Italian Grammar You Really Need to Know Anna Proudfoot ESSENTIALITALIAN_GRAMMAR.indd 1 9/12/12 3:04 PM For UK order enquiries: please contact Bookpoint Ltd, 130 Milton Park, Abingdon, Oxon OX14 4SB. Telephone: +44 (0) 1235 827720. Fax: +44 (0) 1235 400454. Lines are open 09.00–17.00, Monday to Saturday, with a 24-hour message answering service. Details about our titles and how to order are available at www.teachyourself.com For USA order enquiries: please contact McGraw-Hill Customer Services, PO Box 545, Blacklick, OH 43004-0545, USA. Telephone: 1-800-722-4726. Fax: 1-614-755-5645. For Canada order enquiries: please contact McGraw-Hill Ryerson Ltd, 300 Water St, Whitby, Ontario L1N 9B6, Canada. Telephone: 905 430 5000. Fax: 905 430 5020. Long renowned as the authoritative source for self-guided learning – with more than 50 million copies sold worldwide – the Teach Yourself series includes over 500 titles in the fields of languages, crafts, hobbies, business, computing and education. British Library Cataloguing in Publication Data: a catalogue record for this title is available from the British Library. Library of Congress Catalog Card Number: on file. First published in UK 2000 as Teach Yourself Italian Grammar by Hodder Education, part of Hachette UK, 338 Euston Road, London NW1 3BH. First published in US 2000 by The McGraw-Hill Companies, Inc. This edition published 2012. The Teach Yourself name is a registered trade mark of Hachette UK. Copyright © 2000, 2003, 2010, 2012 Anna Proudfoot In UK: All rights reserved. Apart from any permitted use under UK copyright law, no part of this publication may be reproduced or transmitted in any form or by any means, electronic or mechanical, including photocopy, recording, or any information, storage and retrieval system, without permission in writing from the publisher or under licence from the Copyright Licensing Agency Limited. Further details of such licences (for reprographic reproduction) may be obtained from the Copyright Licensing Agency Limited, of Saffron House, 6–10 Kirby Street, London EC1N 8TS. In US: All rights reserved. Except as permitted under the United States Copyright Act of 1976, no part of this publication may be reproduced or distributed in any form or by any means, or stored in a database or retrieval system, without the prior written permission of the publisher. Typeset by Cenveo Publisher Services. Printed in Great Britain for Hodder Education, an Hachette UK Company, 338 Euston Road, London NW1 3BH, by CPI Group (UK) Ltd, Croydon, CR0 4YY. The publisher has used its best endeavours to ensure that the URLs for external websites referred to in this book are correct and active at the time of going to press. However, the publisher and the author have no responsibility for the websites and can make no guarantee that a site will remain live or that the content will remain relevant, decent or appropriate. Hachette UK’s policy is to use papers that are natural, renewable and recyclable products and made from wood grown in sustainable forests. The logging and manufacturing processes are expected to conform to the environmental regulations of the country of origin. Impression number 10 9 8 7 6 5 4 3 2 1 Year 2014 2013 2012 ESSENTIALITALIAN_GRAMMAR.indd 2 9/12/12 3:04 PM Contents Meet the author vii Introduction xiii How to use this book xiv 1 Asking for and giving personal information 1 Say who you are/what your name is • Say where you are from/what nationality you are • Say what region or city you are from • Say what your occupation and marital status is • Ask other people for similar information • Give similar information about other people Identifying people and things 15 2 Ask for something • Ask or say what something is • Ask or say who someone is • Indicate or point out something or someone 3 Asking about availability 30 Ask and say if something or someone exists • Ask and say if something is available • Say how much there is Talking about location 41 4 Ask where something or someone is • Say where something or someone is Stating choice and preference 60 5 Ask the cost of a thing or things • Express a preference • Specify which item you want • Use numbers • Ask how much or how many Talking about the present 73 6 Ask or talk about the present • Ask or talk about where someone lives or works • Ask or talk about when someone does something Talking about routine and habits 86 7 Talk or ask about regular actions and daily routine • Talk about something one does for oneself • Talk about how one does things • Say how frequently one does something Contents ESSENTIALITALIAN_GRAMMAR.indd 3 iii 9/12/12 3:04 PM 8 9 10 11 12 13 14 15 16 Talking about possibility and asking permission 99 Ask permission to do something • Ask someone if he/she is able to do something for you • Say you can or can’t do something • Ask if something is allowed /possible Giving orders and instructions 109 Request, order or give instructions • Read written instructions • Tell someone not to do something Talking about possession 121 Ask to whom something belongs • Say to whom something belongs • Ask what other people have/own Talking about events and actions in the past 133 Talk about events and actions in the past • Talk about events in the past relating to the present • Talk about events still going on Describing the past 150 Describe how things were in the past • Talk about events or actions which happened regularly in the past • Talk about events or actions which were in the process of taking place when an event or incident occurred • Talk about events or actions which had already taken place when an action or event occurred • Talk about events or actions which were about to take place Talking about the future 164 Talk about future plans • Express probability • Express or ask about intention(s) Talking about wants and preferences 175 Express a wish or desire for something • Express a wish or desire to do something • Express a wish for someone else to do something • Express a preference Describing processes and procedures 187 Say how something is done • Say how something ought to be done • Give instructions in impersonal form • Describe your reactions to something Talking about likes and dislikes 198 Talk about your likes and dislikes • Talk about someone else’s likes and dislikes • Ask someone about their likes and dislikes • Contrast your and someone else’s likes and dislikes iv ESSENTIALITALIAN_GRAMMAR.indd 4 9/12/12 3:04 PM 17 Asking for and giving an opinion 208 Express a belief or an opinion • Ask someone else’s opinion • Express a rumour • Express a tentative view 18 Expressing obligation and need 222 Express an obligation • Talk about someone else’s obligations • Express one’s needs • Talk about someone else’s needs • Express a necessity • Say what is needed 19 Expressing emotions and uncertainty 235 Express emotions or feelings • Express doubt and uncertainty • Express possibility and probability • Express a wish and request for others 20 Expressing wishes or polite requests 250 Express a wish for yourself • Express a wish involving someone else • Make a polite request • Allow someone to do something • Get someone to do something • Order, suggest, invite, encourage someone to do something 21 Expressing regrets 265 Express regrets and wishes • Say you are sorry • Talk about an action which would have taken place (if …) • Express rumour or hearsay • Use reported speech 22 Expressing conditions 279 Express a condition that can be met or a statement of fact • Express a condition unlikely to be met • Express a condition that can no longer be met Taking it further 290 295 Key to the exercises Grammar appendix 322 1 Nouns with irregular plurals 322 1.1 Invariable plural forms 1.2 Irregular and other plural forms 2 Adjectives which take different forms 325 Comparison 327 3 3.1 Comparative adjectives 3.2 Relationship of equality: adjectives 3.3 Superlative adjectives 3.4 Comparative adverbs 3.5 Relationship of equality: adverbs 3.6 Superlative adverbs Contents  ESSENTIALITALIAN_GRAMMAR.indd 5 v 9/12/12 3:04 PM 4 Pronouns 4.1 Indirect object pronouns 4.2 Combined object pronouns 4.3 Position of pronouns 4.4 Ci 4.5 Ne 4.6 Direct object pronouns with passato prossimo 5 Indefinites 5.1 Alcun, ogni, ognuno, ciascuno, tale, altro 5.2 Qualunque, qualsiasi, chiunque 6 Quantity 7 Relative pronouns 8 Prepositions 9 Negatives 10 Interrogatives 10.1 Used in direct and indirect questions 10.2 Used in exclamations 11 Conjunctions 11.1 Coordinating conjunctions 11.2 Subordinating conjunctions 12 Linking parts of sentences 12.1 Gerund, infinitive or past infinitive? 12.2 Connecting verb and infinitive: introduction 12.3 Verbs linked directly to the infinitive 12.4 Verbs linked by di 12.5 Verbs linked by a 12.6 Verbs involving more than one person 12.7 Far fare, lasciar fare (getting something done) 13 Verbs extra 13.1 Passato remoto 13.2 Verbs and verb links 14 Verb tables 14.1 Regular verbs 14.2 Irregular verbs Glossary of grammatical terms Index 332 338 340 341 344 350 352 354 356 360 387 394 vi ESSENTIALITALIAN_GRAMMAR.indd 6 9/12/12 3:04 PM Meet the author Ciao! I’m Anna Proudfoot, the author of Italian Grammar You Really Need to Know. I’ve been teaching Italian to adult students for quite a long time, writing and using my own materials, and I hope that you’ll enjoy using my book to teach yourself Italian grammar. I was brought up in Scotland, where there was a large Italian community, and spent summers in Italy. I loved speaking Italian and I always wanted to help other people learn to speak it, too! After graduating in Italian from the University of London, I started to teach the language. My first posts were in London, Cambridge and Pasadena (California). Then I came to live in Oxford, where I was Head of Italian at Oxford Brookes University for several years. In 2006, I moved to the Open University to design and launch Andante, the beginners’ Italian course. Since Andante began in 2007, around 500 students all over the UK learn Italian from scratch each year, with face-to-face and online tutorial support. A further 300 or so students are currently studying on our intermediate Italian course ‘Vivace’, which ran in 2011 for the first time. Apart from Italian Grammar You Really Need to Know, I’ve written several other Italian grammar books and textbooks aimed at adults, and in 2007, I was honoured to receive from the Italian Government the award of Cavaliere della Stella della Solidarietà Italiana (Knight of the Star of Italian Solidarity) for my services to Italy and the Italian language. So if you are learning Italian and you want a firm basis of grammar to build on, then Italian Grammar You Really Need to Know is written for you. Meet the author ESSENTIALITALIAN_GRAMMAR.indd 7 vii 9/12/12 3:04 PM Introduction This fully revised edition is designed as a reference guide for all those studying Italian on their own or in a class, and particularly for those using textbooks written along communicative lines, who feel they need some grammar back-up. You do not need a specialized knowledge of grammar terms in order to use this book, because everything is explained in a non-technical way. There is also a short Glossary of grammatical terms. The book is suitable for all levels, from complete beginners to A-level and even beyond. It is designed for the independent user, but can also be used as back-up in a class situation. It is particularly helpful in that it explains grammar points in English, since many students find it hard to follow explanations in textbooks written entirely in Italian. The book is divided into units, each one covering a basic communicative function, such as ‘Asking for and giving personal information’, ‘Talking about location’, ‘Describing the past’. In each unit, you will find the constructions you need to carry out the particular language function covered, along with the essential vocabulary and important grammar points. You will also find language exercises which allow you to practise the points learned. For each unit, the contents pages list both the language functions and the grammar points covered, so that you can see at a glance what is included. If, on the other hand, you want to check specific grammar points, look up the Index at the back of the book. viii ESSENTIALITALIAN_GRAMMAR.indd 8 9/12/12 3:04 PM How to use this book Each of the units in this book is free-standing, so if you want to learn or revise all your Italian grammar, you can work through the units in any order you like. If there is a particular language function that you need to use, you can check the Contents pages to find out which unit deals with the function that interests you. Unit 16, for example, teaches you how to express your likes and dislikes; Unit 7 shows you how to talk about your daily routine. Start by looking at the first page of each unit, where you will find listed the language functions to be studied and, under Language points, the grammar constructions you are going to need in order to carry out those functions. The Introduction gives a few examples (with English translation) of these constructions, along with a very brief explanation. When you have looked at these examples, you are ready to study the Focus on grammar, in which all the grammar points are dealt with one by one. Detailed explanations are illustrated by examples. Once you feel confident about using the language points you have just learned, you can expand your knowledge by reading the section Language plus. The Language in action section at the end of each unit shows you how these language functions are used in the context of everyday life and gives you practical exercises to do on each point, with examples taken from both spoken language and written language. The Test yourself section at the end of each unit will allow you to measure your progress and check whether you are ready to go on to the next unit. Additional information on grammar points not covered directly in the units can be found in the Grammar Appendix. You will also find two sets of Verb tables: a table showing the regular verb forms and a table showing the most common irregular verbs. The Index lists specific grammar points, as well as key words in alphabetical order. How to use this book ESSENTIALITALIAN_GRAMMAR.indd 9 ix 9/12/12 3:04 PM This page intentionally left blank 1 Asking for and giving personal information In this unit, you will learn how to: • say who you are / what your name is • say where you are from / what nationality you are • say what region or city you are from • say what your occupation and marital status is • ask other people for similar information • give similar information about other people Language points • io, tu, lui, etc. (subject pronouns) • essere (present tense) • chiamarsi (present tense) • adjectives of nationality, region, city of origin • plurals of adjectives • profession, marital status, titles Introduction To give or ask for personal information, you need to know the subject pronouns io, tu, Lei, etc. (I, you, etc.), the verb chiamarsi (to be called), and the verb essere (to be). Look at these examples before going on: Mi chiamo Anna. Sono inglese. My name’s Anna. I’m English. Unit 1  Asking for and giving personal information ESSENTIALITALIAN_GRAMMAR.indd 1 1 9/12/12 3:04 PM Sono di Oxford. I’m from Oxford. Lei è italiana? Are you Italian? È di Roma? Are you from Rome? Lui si chiama George. He’s called George. È inglese. He’s English. E lei? And (what about) her? Lei si chiama Georgina. She’s called Georgina. È inglese. She’s English. Focus on grammar 1 Io, tu, lui, lei, Lei, noi, voi, loro The subject pronouns io, tu, lui, lei, Lei, etc. (English I, you, etc.) are not normally needed in Italian, because the ending of the verb indicates the person carrying out the action. It will sound much more natural if you just use the verb on its own, without the subject pronoun. The subject pronouns can, however, be used: a when you want to distinguish between he and she, which have the same verb form. Lui è inglese. Lei è italiana. He is English. She is Italian. b when you want to emphasize a difference or contrast. Io sono italiano. Lui è inglese. I am Italian. He is English. Noi siamo inglesi ma loro We are English, but they sono scozzesi. are Scottish. c after anche (also, too). We are Italian, from Rome. Noi siamo italiani, di Roma. Anche voi siete di Roma? Are you from Rome, too? 2 ESSENTIALITALIAN_GRAMMAR.indd 2 9/12/12 3:04 PM d to make a question sound less abrupt, particularly when using the polite form. Lei è italiana? Are you Italian? Here are all the subject pronouns: Singular io tu lui lei Lei Plural I you (informal) he she you (formal) noi voi loro we you they Loro you (formal) 2 Tu or Lei? Italian has two forms of address meaning you in the singular: tu (the informal form) used with friends, family, children and animals; and Lei (the formal form, normally written with upper case ‘L’), which is used in business situations, such as in a shop or a bank, with new acquaintances and with people older than you. It’s tricky knowing whether to use tu or Lei with Italian friends and acquaintances. If in doubt, use Lei unless invited to use tu. Young people tend to use tu with each other as soon as they meet. Lei uses the same form of the verb as lui (he) or lei (she). Lui è inglese? Lei è inglese? Lei è inglese? (he) (she) (you) There is also a formal form of address for more than one person (Loro) which a waiter or hotel receptionist may use when addressing more than one client. It uses the same form of verb as loro (they). Unit 1  Asking for and giving personal information ESSENTIALITALIAN_GRAMMAR.indd 3 3 9/12/12 3:04 PM Signore, (Loro) sono inglesi? But it is probably more common to use the more informal voi form: Signore, siete inglesi? 3 Essere The verb essere (to be) is used to give information about yourself, such as where you are from or what nationality you are. Italian verbs come into three main groups, with their infinitive forms ending -are, -ere, or -ire. Usually they follow a set pattern according to the group they ‘belong’ to, but essere (to be) does not follow such a pattern. Here are all the forms of the verb essere with the subject pronouns. Singular (io) (tu) (lui) (lei) (Lei) sono I am sei you are he is è è she is è you are (formal) Plural (noi) (voi) (loro) siamo we are siete you are sono they are (Loro)* sono you are (formal) *The Loro form (formal YOU plural) is shown here and in the chiamarsi table below. It is always the same as the loro (they) form, so is not shown separately in later units. 4 Chiamarsi To introduce yourself, say Mi chiamo … (lit.: I call myself). To say this, you need the reflexive verb chiamarsi (to call oneself), whose forms are shown below. It’s a normal verb (chiamare) 4 ESSENTIALITALIAN_GRAMMAR.indd 4 9/12/12 3:04 PM with a reflexive pronoun added (mi, ti, si). (See Unit 7 for a fuller explanation of reflexive verbs.) Singular (io) (tu) (lui) (lei) (Lei) mi chiamo ti chiami si chiama si chiama si chiama I am called you are called he is called she is called you are called (formal) ci chiamiamo vi chiamate si chiamano si chiamano we are called you are called they are called you are called (formal form) Plural (noi) (voi) (loro) (Loro) Come ti chiami? Come si chiama? In Italian you say Come ti chiami - How are you called? (and not What are you called?) For more verbs that end in -are (mangiare, parlare etc.), see Units 5 and 6. For more reflexive verbs (actions you do to or for yourself and which require reflexive pronouns), see Unit 7. 5 Nationality and other adjectives An adjective tells you about someone or something. Use an adjective with the verb essere to say what nationality someone is: Sara è italiana. Sara is Italian. In Italian, the adjective has to agree with the person (or object) it describes, in gender and number; i.e. it must have a masculine or Unit 1  Asking for and giving personal information ESSENTIALITALIAN_GRAMMAR.indd 5 5 9/12/12 3:04 PM feminine, singular or plural ending to match the person (people) or thing (things) it is describing. In Italian, objects – like people – are either masculine or feminine, singular or plural. For further notes on agreement, see Unit 2. There are two main types of adjective in Italian: a Those ending in -e (same for masculine or feminine) whose plural ends in -i: Henry è inglese. Henry is English. Henrietta è inglese. Henrietta is English. Henry e Henrietta sono inglesi. Henry and Henrietta are English. b Those ending in -o (masculine) or -a (feminine) whose plural is -i (masculine) or -e (feminine): Mario è italiano. Mario is Italian. Maria è italiana. Maria is Italian. Mario e Piero sono italiani. Mario and Piero are Italian (men). Maria e Teresa sono italiane. Maria and Teresa are Italian (women). Mario e Maria sono italiani. Mario and Maria are Italian  (one man, one woman). The last example shows how, when there is one male and one female subject together, the adjective becomes masculine for both of them. 6 Town or region Just as important as nationality is the region of Italy a person comes from. Italians are very loyal to their region, town, city or village. So the following questions and answers might be heard: 6 ESSENTIALITALIAN_GRAMMAR.indd 6 9/12/12 3:04 PM Di dove sei? Where are you from? Sono di Bari. E tu? I’m from Bari. And you? Io sono milanese (di Milano). I’m from Milan. Mia madre è pugliese però. My mother is from Puglia, however. 7 Greetings Greetings vary according to the time of day. Buongiorno (good morning) is appropriate up until 1 p.m. When offices and shops open again after lunch, you can safely say buonasera. With close friends and amongst younger people, ciao is used for both hello and goodbye. With acquaintances and in more formal situations, there is a range of greetings, depending on the time of day: buongiorno (good morning, good day), buonasera (good afternoon/good evening) and buona notte (goodnight, when going to bed). 8 Titles Titles are important in Italy as an acknowledgement of someone’s professional status. Specific titles are used for an engineer (ingegnere), lawyer (avvocato), accountant (ragioniere), lecturer or secondary school teacher (professore, professoressa), doctor or even just graduate (dottore, dottoressa). You can also use just signore or signora (signorina is used only for young girls), but it is very common, particularly in the south, for all men of any status to be addressed as dottore. Before a surname, the final e is dropped from titles such as dottore, ingegnere: Buongiorno, Avvocato. Buongiorno, Avvocato Bruni! Buona notte, Dottore. Buona notte, Dottor Esposito! Buongiorno, Dottoressa. Buongiorno, Dottoressa Tondello! Buonasera, Ingegnere. Buonasera, Ingegner Bianchi! Unit 1  Asking for and giving personal information ESSENTIALITALIAN_GRAMMAR.indd 7 7 9/12/12 3:04 PM Language plus 1 Profession or occupation You can extend a conversation by asking someone his or her profession or occupation: Lei è professore? Are you a teacher? No. Sono medico. E Lei? No. I’m a doctor. What about you? Io sono avvocato. I’m a lawyer. a The indefinite article un, uno, un’, una is usually omitted when saying what you do or asking someone about their occupation. (See Unit 2 for more on the indefinite article.) b The names of some professions have distinct forms for men and for women: Masculine Feminine maestro professore sarto dottore cuoco infermiere studente cameriere attore ragioniere scrittore direttore maestra professoressa sarta dottoressa cuoca infermiera studentessa cameriera attrice ragioniera scrittrice direttrice teacher lecturer, teacher tailor, (dressmaker) doctor, graduate cook nurse student waiter, (waitress) actor, (actress) accountant writer manager c The names of some professions and occupations have the same forms for both male and female: 8 ESSENTIALITALIAN_GRAMMAR.indd 8 9/12/12 3:04 PM -e cantante insegnante -ista dentista artista autista giornalista singer teacher dentist artist driver journalist turista pianista ciclista tourist pianist cyclist d For some professions, the masculine form is used for both male or female: Carlo è medico. Carla è medico. Giulia è avvocato. Use of the corresponding female forms – e.g. avvocatessa – is considered condescending. For more information on nouns and indefinite articles un, una etc., see Unit 2. 2 Marital status The verb essere is used also to give information about marital status: Giovanni is married. Giovanni è sposato. Maria è sposata. Maria is married. Giovanni e Maria sono sposati. Giovanni and Maria are married. Sono separata. I am separated. Alfredo is divorced. Alfredo è divorziato. Gabriella è fidanzata. Gabriella is engaged. Although the terms celibe (bachelor) and nubile (spinster) are used on official documents, it’s more common to say: Unit 1  Asking for and giving personal information ESSENTIALITALIAN_GRAMMAR.indd 9 9 9/12/12 3:04 PM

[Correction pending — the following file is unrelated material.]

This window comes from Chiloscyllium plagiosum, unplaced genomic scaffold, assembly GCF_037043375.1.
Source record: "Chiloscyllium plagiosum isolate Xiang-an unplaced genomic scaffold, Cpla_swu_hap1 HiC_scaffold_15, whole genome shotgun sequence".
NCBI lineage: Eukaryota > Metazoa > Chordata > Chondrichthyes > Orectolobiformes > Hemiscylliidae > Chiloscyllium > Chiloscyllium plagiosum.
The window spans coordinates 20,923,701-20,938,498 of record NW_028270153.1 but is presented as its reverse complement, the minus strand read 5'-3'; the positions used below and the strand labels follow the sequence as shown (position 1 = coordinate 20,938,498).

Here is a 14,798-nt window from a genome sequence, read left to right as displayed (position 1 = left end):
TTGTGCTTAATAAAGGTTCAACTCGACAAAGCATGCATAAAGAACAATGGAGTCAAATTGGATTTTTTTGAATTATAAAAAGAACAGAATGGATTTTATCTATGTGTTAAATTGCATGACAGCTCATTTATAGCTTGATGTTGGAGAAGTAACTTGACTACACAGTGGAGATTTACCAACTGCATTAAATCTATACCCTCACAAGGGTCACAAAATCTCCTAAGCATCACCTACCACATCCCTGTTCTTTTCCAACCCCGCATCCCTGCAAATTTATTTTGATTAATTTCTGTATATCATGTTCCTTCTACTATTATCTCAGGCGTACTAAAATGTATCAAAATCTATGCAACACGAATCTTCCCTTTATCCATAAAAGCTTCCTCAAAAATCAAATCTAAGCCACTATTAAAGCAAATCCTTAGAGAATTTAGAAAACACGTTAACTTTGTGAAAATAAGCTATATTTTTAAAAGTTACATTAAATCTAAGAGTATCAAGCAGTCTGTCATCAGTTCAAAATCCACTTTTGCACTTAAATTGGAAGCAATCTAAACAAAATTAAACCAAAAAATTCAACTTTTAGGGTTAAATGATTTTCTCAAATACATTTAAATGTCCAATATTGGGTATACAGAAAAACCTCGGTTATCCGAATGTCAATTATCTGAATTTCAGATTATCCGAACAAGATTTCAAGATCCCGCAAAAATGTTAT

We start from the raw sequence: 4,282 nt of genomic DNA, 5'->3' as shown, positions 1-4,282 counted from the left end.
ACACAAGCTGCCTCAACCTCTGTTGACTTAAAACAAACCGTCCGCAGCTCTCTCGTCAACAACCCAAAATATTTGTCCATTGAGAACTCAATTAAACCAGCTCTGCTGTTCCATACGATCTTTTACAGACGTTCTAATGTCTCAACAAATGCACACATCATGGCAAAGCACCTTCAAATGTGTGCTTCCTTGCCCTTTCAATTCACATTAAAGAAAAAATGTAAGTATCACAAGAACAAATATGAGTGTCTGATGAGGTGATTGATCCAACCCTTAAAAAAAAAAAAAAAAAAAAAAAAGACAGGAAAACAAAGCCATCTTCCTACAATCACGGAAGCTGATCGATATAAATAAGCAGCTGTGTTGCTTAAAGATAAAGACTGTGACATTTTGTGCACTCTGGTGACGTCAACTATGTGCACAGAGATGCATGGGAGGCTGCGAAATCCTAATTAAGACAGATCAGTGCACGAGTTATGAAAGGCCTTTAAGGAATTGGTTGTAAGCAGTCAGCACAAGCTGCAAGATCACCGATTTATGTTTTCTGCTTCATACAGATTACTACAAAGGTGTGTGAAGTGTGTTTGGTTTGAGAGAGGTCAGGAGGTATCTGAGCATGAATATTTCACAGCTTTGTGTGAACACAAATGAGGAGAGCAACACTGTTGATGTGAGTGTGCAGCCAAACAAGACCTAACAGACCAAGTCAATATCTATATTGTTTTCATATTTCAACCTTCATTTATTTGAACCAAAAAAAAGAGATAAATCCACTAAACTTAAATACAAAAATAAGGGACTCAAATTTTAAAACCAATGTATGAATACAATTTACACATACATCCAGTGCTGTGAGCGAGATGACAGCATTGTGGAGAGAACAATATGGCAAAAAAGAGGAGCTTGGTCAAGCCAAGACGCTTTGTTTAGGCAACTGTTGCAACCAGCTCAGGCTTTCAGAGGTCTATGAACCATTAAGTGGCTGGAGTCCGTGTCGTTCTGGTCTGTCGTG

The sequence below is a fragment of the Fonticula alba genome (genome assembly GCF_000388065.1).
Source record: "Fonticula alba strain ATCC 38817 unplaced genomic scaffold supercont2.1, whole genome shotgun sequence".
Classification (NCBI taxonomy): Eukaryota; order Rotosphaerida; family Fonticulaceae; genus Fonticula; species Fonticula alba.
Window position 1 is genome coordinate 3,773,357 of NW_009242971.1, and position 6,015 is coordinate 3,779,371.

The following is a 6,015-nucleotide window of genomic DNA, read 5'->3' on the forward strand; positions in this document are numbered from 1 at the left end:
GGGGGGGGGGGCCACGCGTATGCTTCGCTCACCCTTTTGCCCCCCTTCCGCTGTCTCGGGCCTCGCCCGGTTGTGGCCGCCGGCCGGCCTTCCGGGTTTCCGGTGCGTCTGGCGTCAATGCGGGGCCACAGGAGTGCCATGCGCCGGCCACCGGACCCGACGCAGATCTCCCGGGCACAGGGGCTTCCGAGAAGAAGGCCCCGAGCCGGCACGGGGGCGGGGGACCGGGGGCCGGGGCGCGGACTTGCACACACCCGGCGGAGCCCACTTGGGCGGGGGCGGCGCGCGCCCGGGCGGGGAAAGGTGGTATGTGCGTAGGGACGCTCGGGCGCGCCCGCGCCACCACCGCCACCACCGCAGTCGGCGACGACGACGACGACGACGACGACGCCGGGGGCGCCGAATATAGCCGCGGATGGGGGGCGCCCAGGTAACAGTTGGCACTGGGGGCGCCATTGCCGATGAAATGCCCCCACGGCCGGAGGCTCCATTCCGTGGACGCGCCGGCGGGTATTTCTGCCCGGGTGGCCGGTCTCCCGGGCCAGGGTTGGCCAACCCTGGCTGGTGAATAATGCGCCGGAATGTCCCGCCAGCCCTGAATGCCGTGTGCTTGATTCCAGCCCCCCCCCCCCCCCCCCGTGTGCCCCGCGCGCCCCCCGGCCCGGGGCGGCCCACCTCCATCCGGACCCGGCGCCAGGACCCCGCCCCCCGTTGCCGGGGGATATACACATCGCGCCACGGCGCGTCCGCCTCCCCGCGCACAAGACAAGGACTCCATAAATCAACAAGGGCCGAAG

Author Anna Proudfoot Isbn 9781444179460 File size 3.8MB Year 2010 Pages 416 Language English File format PDF Category Culture Book Description: FacebookTwitterGoogle+TumblrDiggMySpaceShare Do you want to bring clarity to your communication by: – getting to grips with the building blocks of Italian? – learning the right language for the right context? – speaking and writing with ease and style? In this course you’ll find comprehensive and clear explanations of key grammar patterns and structures reinforced and raised through authentic materials. You will learn how to construct grammar correctly and when and where to use it so you sound natural and appropriate. You’ll also get extensive practice through exercises and self-assessments. This book offers: – clear learning goals to guide your learning – comprehension questions to test your knowledge – language in context sections to demonstrate grammar usage in everyday-life situations – glossary of grammatical terms and verb tables for easy reference.     Download (3.8MB) Spanish Grammar You Really Need To Know Side by Side Chinese and English Grammar French Grammar You Really Need To Know Italian: Learn Italian In 21 DAYS! – A Practical Guide To Make Italian Look Easy! EVEN For Beginners Practice Makes Perfect French Verb Tenses, 2nd Edition Load more posts